“I guess there’s an infestation of Bundimuns in the tunnels. Thankfully they haven’t completely destroyed the tracks, but they want us to get rid of them before they start breeding and eat away the entire Muggle Underground.”

 

Delilah groaned. “Perfect. And how exactly did the little buggers get down here?”

 

“Well, it’s the same as with everything else this month, isn’t it? They reckon…well, that You-Know-Who put them down here to make a muck of the Muggle transportation system. Could have been a mess, with them eating away at the tracks… ”

 

“Hubert,” Delilah said, frowning. “We’re supposed to call him by his name, now, remember? Ministry employees especially.”

 

“Oh, right, right,” Hubert muttered, taking a handkerchief out of his overall pocket and wiping his brow. “Well, you know, force of habit…”

 

            Hubert replaced the handkerchief and pulled out his pocket watch yet again. He inspected it carefully, head slightly tilted to the side. This time, Mildred noticed that the pocket watch did not have a face and hands as she had expected. Instead, there was only a black needle in the centre, with a spectrum of colours arching over it. The spectrum began with white and ended at red. Currently, the needle was hovering at a dark yellow colour.

 

 “We’re getting closer to the infestation,” Hubert said solemnly. “I figure we should get off when the DMC reaches magenta.”

 

“Then we’ll have to Scour an entire tunnel filled with Bundimuns, without any Muggles seeing. Oh joy,” Delilah said unenthusiastically.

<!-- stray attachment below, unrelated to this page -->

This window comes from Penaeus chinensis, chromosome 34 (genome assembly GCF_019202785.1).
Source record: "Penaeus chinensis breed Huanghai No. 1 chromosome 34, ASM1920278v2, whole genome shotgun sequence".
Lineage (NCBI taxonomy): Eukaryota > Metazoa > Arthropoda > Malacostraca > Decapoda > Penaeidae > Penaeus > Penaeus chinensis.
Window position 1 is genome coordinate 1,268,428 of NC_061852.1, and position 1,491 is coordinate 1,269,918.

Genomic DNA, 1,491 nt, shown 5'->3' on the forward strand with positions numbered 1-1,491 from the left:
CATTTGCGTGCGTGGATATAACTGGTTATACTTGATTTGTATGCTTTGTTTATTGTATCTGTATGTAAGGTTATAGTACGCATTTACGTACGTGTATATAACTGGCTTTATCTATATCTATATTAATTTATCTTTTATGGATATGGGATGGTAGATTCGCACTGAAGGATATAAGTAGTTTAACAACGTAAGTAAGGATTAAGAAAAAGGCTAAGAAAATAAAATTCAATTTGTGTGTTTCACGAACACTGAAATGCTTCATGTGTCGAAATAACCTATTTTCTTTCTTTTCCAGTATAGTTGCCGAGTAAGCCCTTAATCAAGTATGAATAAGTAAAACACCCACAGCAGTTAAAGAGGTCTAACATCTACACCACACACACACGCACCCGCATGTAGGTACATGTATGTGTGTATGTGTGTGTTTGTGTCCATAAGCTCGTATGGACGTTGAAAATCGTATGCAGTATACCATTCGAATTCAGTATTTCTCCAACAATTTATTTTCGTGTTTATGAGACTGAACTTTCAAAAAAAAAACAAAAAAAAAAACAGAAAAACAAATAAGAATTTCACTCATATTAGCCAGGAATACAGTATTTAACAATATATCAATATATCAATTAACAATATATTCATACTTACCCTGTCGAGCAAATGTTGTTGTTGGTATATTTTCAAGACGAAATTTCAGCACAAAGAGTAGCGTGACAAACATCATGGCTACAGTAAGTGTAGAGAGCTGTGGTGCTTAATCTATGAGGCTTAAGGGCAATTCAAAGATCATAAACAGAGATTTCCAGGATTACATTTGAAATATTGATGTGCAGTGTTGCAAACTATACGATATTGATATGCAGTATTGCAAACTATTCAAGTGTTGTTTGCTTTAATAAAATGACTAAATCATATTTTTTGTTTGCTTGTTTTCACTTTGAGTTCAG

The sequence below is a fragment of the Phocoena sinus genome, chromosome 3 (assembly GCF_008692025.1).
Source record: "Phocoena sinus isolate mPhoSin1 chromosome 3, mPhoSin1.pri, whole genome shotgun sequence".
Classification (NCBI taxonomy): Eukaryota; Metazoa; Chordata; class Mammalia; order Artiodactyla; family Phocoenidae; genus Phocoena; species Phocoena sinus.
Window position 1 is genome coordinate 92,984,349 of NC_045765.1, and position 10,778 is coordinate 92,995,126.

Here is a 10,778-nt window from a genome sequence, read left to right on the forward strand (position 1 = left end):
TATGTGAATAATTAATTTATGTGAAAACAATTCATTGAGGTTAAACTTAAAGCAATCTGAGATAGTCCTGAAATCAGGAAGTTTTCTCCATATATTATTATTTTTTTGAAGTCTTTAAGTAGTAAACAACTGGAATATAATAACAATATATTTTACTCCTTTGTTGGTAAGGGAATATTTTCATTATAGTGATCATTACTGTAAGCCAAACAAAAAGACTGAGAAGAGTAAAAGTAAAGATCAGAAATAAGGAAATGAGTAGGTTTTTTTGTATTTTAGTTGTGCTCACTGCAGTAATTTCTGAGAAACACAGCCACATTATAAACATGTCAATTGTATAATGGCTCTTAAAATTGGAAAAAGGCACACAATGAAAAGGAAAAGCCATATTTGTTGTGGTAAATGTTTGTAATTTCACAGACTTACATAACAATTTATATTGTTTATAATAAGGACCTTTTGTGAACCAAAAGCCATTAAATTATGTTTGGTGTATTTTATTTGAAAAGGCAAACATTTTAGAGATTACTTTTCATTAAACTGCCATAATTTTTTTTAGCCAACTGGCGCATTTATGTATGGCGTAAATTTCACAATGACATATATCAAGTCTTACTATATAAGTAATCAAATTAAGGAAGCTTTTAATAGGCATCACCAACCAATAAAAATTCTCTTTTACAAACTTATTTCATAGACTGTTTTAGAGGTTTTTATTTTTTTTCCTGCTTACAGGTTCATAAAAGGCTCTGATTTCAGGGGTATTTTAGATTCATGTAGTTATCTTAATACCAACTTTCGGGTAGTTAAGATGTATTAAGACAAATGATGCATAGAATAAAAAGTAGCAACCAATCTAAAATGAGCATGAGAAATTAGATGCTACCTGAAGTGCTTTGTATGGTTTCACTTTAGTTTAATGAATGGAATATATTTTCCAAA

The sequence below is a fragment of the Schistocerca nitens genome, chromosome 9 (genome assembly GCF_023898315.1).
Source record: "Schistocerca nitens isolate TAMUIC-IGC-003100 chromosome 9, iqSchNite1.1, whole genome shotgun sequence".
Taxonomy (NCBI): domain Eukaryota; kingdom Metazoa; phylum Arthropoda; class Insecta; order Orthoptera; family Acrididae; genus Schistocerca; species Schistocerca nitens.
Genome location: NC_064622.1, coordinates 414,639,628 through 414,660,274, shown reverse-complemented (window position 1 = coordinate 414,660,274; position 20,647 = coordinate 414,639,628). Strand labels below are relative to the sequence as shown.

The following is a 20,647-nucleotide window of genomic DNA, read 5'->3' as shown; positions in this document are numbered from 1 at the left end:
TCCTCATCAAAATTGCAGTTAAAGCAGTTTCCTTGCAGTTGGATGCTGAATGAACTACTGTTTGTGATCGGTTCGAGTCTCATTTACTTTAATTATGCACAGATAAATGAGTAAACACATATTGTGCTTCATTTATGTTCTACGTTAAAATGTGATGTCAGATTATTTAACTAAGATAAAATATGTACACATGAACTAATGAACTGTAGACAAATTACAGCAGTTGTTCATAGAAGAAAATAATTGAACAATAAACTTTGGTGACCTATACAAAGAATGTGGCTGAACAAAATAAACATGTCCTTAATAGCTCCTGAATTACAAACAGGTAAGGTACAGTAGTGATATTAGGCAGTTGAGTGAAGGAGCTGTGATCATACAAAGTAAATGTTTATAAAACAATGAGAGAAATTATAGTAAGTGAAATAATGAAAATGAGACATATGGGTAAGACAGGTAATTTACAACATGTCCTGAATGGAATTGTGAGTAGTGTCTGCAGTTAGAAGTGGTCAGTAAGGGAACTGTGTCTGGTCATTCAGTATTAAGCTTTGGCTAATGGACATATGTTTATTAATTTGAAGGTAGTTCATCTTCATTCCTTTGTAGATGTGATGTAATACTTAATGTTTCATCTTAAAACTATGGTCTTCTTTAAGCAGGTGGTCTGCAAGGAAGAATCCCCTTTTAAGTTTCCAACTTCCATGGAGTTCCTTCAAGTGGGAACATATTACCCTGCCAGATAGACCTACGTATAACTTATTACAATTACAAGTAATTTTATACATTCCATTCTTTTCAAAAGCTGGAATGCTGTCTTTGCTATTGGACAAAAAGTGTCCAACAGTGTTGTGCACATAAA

A bewildered Mildred was having difficulty following the conversation. She had heard strange discussions on the Tube before, but this one was just plain nonsensical. Her face suddenly grew hot as a thought occurred to her: perhaps they were aware that she was eavesdropping, and therefore were speaking in some kind of code?

 

            “ - and our department’s first on the scene?” Delilah was saying. “They didn’t have to call the Obliviators in?”

 

“No, I guess they didn’t think it was necessary. The Obliviators are swamped as it is, you know…still trying to clean up the mess that the Death Eaters made.” Hubert glanced down at his pocket watch. “Detector’s at burnt orange.”

 

“But haven’t the Muggles seen the Bundimuns?”

 

“Well, Amos reckoned any Muggle that saw one would probably just think it was normal fungus. You know Muggles, they probably wouldn’t even notice the eyeballs, or wouldn’t believe it if they did…”

 

Mildred suddenly caught on. She sat up very straight, feeling indignant.

 

“You know,” she interrupted loudly, “that’s not very nice.”

 

            Both Hubert and Delilah jumped. Their heads whipped around to look at Mildred, whom they seemed to both notice for the first time. Hubert’s face had turned scarlet, and Delilah looked uneasy. Well, Mildred had caught on to their little ruse and she was going to give the two of them a proper telling off.